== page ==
As I write, it’s 6pm on Sunday night, after three days worth of storms have ripped through our state. I hear that there were more folks without power in Lexington than there were here in Louisville- almost three times as many. We were lucky. We only lost power for 3 hours or so Friday night, and while I drove home from a closing in the midst of a hail storm, having to pull over three times, I don’t see a single ding on my car.
Saturday, driving home from the grocery store, we detoured down a few other streets in our neighborhood, and I almost cried. I knew the winds Friday night were terrible, and I knew the trees behind us were swaying enough to have me perched in the guest room, watching for any breakage, but I didn’t realize how narrowly we escaped severe damage. Just a block away, we saw not one but two homes with a tree through the middle of them. One had a root system that had pulled out of the ground bigger than my car. The owners were standing in the front yard, holding each other as emergency crews scrambled to cut the huge Oak into manageable pieces and tarp the gaping hole in the roof. It would storm again within the hour.
I got home, unloaded groceries, threw together some vodka sauce and rigatoni, and opened Facebook. On a community page, neighbors were complaining about being without power, without internet, without phone service. All I could think of were our neighbors without a house. It’s thundering again now, and the rain has started to come down again- hard.
I sat here, on Sunday- my favorite day of the week- in air conditioning, with something like the 8th cup of fresh French Press, binge watching the Venture Bros., planning a roast chicken for dinner, and heard my washer chiming away in the basement, signaling that a load of whites was done. It made me think about having to run into the basement to toss them into the dryer, to start another load, and being grossed out that I’m walking on a bare concrete floor, with spiderwebs and dust hanging from the floor joists above. I hate my basement. From the moment this house was bought, I’ve fantasized about finishing the lower level- built-in bookshelves, a huge combination laundry room and butler’s pantry… Truth be told, I had the wallpaper for the basement powder room purchased before we ever closed on the house.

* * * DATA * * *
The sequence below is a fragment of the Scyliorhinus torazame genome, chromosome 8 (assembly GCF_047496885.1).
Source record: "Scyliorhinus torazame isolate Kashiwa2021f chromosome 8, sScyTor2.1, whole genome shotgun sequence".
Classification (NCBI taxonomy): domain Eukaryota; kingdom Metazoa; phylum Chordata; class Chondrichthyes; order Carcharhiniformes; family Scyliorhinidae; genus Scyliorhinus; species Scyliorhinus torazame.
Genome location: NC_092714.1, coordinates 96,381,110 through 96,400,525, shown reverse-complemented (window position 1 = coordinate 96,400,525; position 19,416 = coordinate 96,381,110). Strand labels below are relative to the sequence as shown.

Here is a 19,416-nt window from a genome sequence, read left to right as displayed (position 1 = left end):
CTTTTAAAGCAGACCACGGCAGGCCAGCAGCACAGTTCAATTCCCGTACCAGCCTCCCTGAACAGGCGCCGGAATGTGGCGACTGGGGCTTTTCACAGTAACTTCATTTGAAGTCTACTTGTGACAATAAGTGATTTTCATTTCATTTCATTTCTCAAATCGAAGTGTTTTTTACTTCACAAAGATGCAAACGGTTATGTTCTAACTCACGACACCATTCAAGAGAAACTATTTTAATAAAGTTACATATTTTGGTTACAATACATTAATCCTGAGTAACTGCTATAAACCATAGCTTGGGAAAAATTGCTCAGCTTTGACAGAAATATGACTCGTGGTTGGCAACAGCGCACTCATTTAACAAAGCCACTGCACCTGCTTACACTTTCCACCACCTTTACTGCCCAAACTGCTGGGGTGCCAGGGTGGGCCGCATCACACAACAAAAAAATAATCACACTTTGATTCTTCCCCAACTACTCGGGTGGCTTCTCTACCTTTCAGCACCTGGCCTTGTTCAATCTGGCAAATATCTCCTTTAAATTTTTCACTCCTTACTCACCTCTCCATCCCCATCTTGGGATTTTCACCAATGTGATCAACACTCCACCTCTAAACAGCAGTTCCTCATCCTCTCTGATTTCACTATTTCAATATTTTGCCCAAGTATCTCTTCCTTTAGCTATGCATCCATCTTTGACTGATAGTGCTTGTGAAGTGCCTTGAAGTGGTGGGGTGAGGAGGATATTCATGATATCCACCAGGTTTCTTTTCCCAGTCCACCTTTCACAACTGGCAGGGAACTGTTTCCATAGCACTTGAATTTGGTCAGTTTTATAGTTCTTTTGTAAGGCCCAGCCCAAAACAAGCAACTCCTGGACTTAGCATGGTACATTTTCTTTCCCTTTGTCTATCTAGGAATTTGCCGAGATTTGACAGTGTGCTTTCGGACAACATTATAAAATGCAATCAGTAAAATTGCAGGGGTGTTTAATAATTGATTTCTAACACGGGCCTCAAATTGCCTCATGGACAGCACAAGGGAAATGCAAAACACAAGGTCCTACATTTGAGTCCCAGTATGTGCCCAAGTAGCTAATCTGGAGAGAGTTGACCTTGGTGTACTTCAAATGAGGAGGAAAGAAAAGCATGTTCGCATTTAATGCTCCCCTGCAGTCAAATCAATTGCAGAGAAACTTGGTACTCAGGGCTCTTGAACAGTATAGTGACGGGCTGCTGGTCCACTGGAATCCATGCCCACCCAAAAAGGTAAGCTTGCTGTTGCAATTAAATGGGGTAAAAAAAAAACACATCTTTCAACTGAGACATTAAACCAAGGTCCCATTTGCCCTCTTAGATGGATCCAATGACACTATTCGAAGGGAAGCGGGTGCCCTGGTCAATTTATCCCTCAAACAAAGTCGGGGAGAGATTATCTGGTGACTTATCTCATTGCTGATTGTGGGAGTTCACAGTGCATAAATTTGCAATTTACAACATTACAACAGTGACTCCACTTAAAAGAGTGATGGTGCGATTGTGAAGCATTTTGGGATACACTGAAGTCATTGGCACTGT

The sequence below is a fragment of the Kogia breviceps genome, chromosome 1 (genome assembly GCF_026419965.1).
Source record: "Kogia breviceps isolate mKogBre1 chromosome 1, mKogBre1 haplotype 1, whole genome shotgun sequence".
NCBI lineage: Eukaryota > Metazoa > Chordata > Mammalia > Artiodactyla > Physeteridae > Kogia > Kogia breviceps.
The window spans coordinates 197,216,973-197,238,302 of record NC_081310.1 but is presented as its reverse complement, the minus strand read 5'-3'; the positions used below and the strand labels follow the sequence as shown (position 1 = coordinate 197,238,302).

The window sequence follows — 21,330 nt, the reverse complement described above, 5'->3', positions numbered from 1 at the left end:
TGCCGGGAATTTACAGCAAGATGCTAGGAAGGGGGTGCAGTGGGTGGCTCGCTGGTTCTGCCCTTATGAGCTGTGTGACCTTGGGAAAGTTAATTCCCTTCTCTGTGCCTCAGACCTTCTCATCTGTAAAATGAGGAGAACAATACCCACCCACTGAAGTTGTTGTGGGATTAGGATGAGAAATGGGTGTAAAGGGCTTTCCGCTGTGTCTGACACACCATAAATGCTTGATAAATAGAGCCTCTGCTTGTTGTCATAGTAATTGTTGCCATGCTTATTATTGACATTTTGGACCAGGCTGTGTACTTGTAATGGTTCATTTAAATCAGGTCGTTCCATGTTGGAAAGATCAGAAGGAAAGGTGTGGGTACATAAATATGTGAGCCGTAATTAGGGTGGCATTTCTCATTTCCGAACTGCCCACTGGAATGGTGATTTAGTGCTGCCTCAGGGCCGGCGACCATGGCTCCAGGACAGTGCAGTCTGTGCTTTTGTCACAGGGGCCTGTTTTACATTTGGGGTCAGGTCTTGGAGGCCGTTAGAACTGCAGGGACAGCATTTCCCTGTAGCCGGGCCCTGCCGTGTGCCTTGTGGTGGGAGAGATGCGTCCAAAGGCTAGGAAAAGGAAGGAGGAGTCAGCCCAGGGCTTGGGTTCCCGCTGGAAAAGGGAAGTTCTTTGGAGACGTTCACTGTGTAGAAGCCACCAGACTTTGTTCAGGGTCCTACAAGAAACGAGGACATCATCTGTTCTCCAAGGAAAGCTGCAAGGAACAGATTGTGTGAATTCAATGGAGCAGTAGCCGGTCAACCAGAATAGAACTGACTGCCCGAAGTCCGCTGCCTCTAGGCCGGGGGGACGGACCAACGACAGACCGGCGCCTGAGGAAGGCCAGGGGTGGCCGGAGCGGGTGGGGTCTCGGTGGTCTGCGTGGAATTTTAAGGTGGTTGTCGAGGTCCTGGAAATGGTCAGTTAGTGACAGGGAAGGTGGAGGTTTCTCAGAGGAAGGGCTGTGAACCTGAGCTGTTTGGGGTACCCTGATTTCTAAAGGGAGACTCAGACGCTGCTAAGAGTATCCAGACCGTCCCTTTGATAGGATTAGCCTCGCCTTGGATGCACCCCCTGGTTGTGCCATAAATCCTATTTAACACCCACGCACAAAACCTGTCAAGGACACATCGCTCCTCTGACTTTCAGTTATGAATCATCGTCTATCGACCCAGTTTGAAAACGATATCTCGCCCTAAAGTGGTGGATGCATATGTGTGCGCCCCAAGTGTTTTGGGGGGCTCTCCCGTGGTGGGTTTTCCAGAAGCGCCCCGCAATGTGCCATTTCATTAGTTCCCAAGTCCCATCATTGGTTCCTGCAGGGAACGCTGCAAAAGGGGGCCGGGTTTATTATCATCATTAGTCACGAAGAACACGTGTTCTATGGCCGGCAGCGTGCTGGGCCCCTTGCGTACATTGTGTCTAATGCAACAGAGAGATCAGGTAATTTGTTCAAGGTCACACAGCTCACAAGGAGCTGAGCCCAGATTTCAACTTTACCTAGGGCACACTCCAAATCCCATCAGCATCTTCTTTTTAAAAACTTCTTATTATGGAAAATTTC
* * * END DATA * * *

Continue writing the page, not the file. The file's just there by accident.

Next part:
The same goes for our bathrooms upstairs. The one off the master still has a cherub-bedecked wallpaper border and yellowy faux-marble. The cherubs bother me more than the color of the fake stone- it’s as if they stare at me when I shower. I can’t wait for the day to blow through the rear shower wall, building a huge walk-in shower, and putting down a lovely marble floor. The guest bath is just as bad, though without the cherubs. Yellow floor tile, a builder grade oak vanity, shiny brass fixtures. I know I can fit a soaking tub in there, perhaps a fancy stand-alone version that would photograph really well. Truth is, when the day comes for every room being complete, I know I’ll photograph it all, and show you. In the meantime, I stress over the yellow tile, the concrete floor, the bathroom cherubs.
But, here’s the truth… there’s nothing wrong with my house. There’s no tree through my living room, no exposed wiring threatening to set fire in the rain that’s now coming down so hard. Home is where the heart is? Maybe. I think home is where there’s peace, where one can breathe, and feel safe. It doesn’t have to be- and it shouldn’t be- perfect at all times. These places we live…They don’t need to be social media perfect. There shouldn’t be pressure to document every lavish step of an 18-month mansion build on our Insta-stories. Home is where there’s peace, where there’s quiet. It doesn’t matter if there’s old Formica countertops and retro green and pink bathrooms. Home doesn’t have to be perfect enough to be in a magazine or featured on Pinterest. Home is where you’re comfortable, even with the cherub wallpaper. Home is where you’re safe from the storm.